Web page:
In similar fashion, to provide tighter, more efficient filter elements of this type, it has become necessary to seal the ends of the filter elements in order to prevent the by-pass of the filter by the unfiltered fluid or contamination by the filtered particles. One particularly useful means of effecting such sealing is to employ a gasket at each end comprising a polyethylene closed cell foam. Such foams are well known in the art, a preferred brand being sold by Volteck of Lawrence, Mass. under the registered trademarks VOLARA and MINICEC, the former being preferred. The use of such gaskets for sealing filter elements of this type is described in U.S. Pat. Nos. 5,015,316 and 5,028,327 owned by the Assignee of record, the subject matter of which is incorporated herein by reference.
With reference to the drawings, the filter element of the present invention is depicted in FIG. 1, indicated generally by the numeral 10. The filter element 10 preferably comprises a cylindrical structure or body 11 having an outer surface 12, opposed ends 13 and 14 and a hollow axial core 15. The outer surface 12 may provide grooves 16, to provide increased surface area and contaminant capacity.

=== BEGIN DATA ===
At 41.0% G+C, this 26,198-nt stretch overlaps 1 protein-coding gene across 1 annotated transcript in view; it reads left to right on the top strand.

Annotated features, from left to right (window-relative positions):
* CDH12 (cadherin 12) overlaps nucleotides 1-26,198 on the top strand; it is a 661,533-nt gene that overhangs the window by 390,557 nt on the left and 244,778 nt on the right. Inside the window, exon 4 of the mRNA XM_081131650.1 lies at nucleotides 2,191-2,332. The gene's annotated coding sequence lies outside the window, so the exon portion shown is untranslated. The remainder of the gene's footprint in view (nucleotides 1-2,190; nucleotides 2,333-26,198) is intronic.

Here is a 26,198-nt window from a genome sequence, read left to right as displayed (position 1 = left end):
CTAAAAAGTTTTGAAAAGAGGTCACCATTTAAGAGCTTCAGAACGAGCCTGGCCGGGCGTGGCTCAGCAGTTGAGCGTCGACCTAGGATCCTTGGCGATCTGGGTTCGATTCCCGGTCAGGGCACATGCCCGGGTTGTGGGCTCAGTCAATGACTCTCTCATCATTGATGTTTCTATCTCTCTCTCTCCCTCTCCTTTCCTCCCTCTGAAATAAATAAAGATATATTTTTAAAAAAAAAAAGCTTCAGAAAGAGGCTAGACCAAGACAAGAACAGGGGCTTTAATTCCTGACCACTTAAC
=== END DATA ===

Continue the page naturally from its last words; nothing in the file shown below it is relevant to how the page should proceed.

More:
The element 10 is intended to be used for filtering liquids and gases which are caused to flow radially inwardly under a differential pressure. Heretofore, in order to obtain the maximum life consistent with the filtering efficiency, the fibrous structure of the filter element 10 has comprised a graded porosity, with the size of the pores progressively increasing radially outwardly toward the outer surface 12. By virtue of such graded porosity, or density, as the fluid flowed inwardly through progressively smaller pores, the particulate contaminants to be filtered penetrated to varying depths according to their size.